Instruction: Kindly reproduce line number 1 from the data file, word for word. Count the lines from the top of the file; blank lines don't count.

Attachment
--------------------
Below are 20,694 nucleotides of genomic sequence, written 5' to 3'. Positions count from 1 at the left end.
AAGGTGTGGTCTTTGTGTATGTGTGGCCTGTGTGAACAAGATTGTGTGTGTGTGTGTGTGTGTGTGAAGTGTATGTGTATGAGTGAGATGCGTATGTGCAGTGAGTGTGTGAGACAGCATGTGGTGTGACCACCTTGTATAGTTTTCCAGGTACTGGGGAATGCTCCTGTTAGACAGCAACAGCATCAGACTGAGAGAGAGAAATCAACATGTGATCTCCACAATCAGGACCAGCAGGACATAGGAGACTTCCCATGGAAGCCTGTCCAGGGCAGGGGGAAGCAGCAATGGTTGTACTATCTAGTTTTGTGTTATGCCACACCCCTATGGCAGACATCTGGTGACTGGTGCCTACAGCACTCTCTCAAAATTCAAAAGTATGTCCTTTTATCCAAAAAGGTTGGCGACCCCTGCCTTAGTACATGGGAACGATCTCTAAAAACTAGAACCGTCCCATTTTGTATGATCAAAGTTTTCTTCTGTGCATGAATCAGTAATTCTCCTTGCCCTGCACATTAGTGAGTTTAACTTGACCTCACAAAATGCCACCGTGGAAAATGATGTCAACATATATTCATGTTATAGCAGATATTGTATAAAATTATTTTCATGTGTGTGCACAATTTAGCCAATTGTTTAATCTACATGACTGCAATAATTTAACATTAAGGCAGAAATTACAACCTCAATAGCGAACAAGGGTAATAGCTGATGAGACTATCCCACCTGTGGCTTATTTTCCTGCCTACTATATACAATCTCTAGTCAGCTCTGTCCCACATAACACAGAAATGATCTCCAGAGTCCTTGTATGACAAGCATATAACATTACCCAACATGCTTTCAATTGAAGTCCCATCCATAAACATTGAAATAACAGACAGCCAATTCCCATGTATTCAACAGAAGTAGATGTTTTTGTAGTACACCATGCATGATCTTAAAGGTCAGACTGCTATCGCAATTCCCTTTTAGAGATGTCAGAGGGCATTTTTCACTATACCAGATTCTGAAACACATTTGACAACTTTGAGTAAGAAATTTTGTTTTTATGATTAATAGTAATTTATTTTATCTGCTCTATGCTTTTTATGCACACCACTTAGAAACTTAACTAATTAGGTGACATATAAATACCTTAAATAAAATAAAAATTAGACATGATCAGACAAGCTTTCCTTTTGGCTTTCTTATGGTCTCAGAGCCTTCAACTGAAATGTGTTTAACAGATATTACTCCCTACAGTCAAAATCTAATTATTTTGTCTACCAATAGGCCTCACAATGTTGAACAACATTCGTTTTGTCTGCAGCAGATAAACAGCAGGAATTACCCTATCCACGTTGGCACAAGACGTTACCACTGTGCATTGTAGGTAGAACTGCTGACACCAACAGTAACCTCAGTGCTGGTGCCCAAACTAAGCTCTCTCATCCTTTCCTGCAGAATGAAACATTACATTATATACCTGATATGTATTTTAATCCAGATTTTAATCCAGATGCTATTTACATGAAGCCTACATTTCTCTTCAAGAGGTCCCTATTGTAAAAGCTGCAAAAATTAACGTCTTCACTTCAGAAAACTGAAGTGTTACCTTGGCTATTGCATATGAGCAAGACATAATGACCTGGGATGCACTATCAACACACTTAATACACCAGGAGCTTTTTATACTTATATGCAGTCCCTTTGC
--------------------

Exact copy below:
Below are 20,694 nucleotides of genomic sequence, written 5' to 3'. Positions count from 1 at the left end.